England and the Maori Wars
Chapter 14 — Paying For The War
Paying For The War
The Imperial claim against New Zealand for war expenditure was summarized by Sir F. Rogers on September 17, 1867, after reading the report of Major Richardson, the New Zealand Commissioner:
“The whole claim is £1,304, 963.
Capitation to December 1864 £75,547 Capitation subsequent to December 1864 £237,495 New Zealand Fencibles to December 1864 £68,029 Interest (the bulk of) £167,278 Charged by Major R. as £545,342 Leaving due £759,621
which, if allowed, would reduce the debt to £660,814.
Militia and volunteers from January 1862 £74,807 Two-thirds of cost of South Road £24,000 £98,807
Including Blockhouses and barracks for Imperial troops £43,115 Roads made for military purposes £102,878 Pay of transport corps and militia attached to commissariat £97,586 Proportion of cost of Waikato transport service £91,993 £335,572page 313 Adding £500,000 debentures paid to Imperial Government £500,000 £835,572 Smaller items £71,284 £906,856 Deducting Major R.'s first estimate of debts due to Imperial Government £759,621 Balance due to colony £147,235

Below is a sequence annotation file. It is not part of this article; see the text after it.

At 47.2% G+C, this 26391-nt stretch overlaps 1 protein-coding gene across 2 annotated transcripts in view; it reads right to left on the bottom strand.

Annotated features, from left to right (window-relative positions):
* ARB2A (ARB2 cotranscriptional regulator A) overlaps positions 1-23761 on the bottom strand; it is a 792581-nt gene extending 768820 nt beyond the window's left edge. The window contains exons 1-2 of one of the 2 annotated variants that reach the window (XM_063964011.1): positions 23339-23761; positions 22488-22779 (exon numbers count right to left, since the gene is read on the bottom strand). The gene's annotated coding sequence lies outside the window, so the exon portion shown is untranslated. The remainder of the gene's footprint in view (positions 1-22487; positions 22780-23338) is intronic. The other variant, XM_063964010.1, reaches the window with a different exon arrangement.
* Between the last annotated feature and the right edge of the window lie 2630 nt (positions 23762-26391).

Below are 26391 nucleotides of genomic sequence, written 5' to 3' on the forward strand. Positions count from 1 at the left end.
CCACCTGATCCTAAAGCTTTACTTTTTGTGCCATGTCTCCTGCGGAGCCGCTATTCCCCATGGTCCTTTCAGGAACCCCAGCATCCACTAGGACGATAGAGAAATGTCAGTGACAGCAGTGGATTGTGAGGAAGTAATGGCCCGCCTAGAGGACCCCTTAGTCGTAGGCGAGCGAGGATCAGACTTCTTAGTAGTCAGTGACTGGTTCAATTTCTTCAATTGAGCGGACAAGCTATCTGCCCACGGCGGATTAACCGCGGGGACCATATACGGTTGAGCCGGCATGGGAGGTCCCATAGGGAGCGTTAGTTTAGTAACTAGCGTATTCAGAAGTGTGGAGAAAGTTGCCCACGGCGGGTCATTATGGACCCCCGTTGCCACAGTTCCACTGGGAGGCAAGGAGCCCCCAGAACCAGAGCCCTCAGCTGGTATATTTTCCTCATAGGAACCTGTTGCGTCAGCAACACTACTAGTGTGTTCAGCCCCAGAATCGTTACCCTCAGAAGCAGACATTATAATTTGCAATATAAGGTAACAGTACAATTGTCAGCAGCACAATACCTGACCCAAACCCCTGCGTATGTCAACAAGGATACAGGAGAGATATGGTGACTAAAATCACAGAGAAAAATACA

and that the Imperial Government will further guarantee a loan of £3,000,000. The English of this, I suppose, is simply that they do not intend to pay us a farthing—and I am not aware that we have any means of making them do so.”
“Major Richardson's full expectations are—that the Imperial Government will allow balance due to the colony as matter of strict right £147,235 “Balance due in equity (militia and south road) £98,807 £246,042
C.B. Adderley wrote: “I have all along thought we should have to make it quits for the past and start on a new system for the future, with the new Governor. If so, better not haggle.”1
1 C.O. 209, 202.
The terms arranged were not regarded as just by the New Zealand ministers and Adderley, in a minute to the Duke of Buckingham, regretted that they did not take the settlement “as handsomely as it was meant.”3
- (1) The consolidation of the various loans of New Zealand;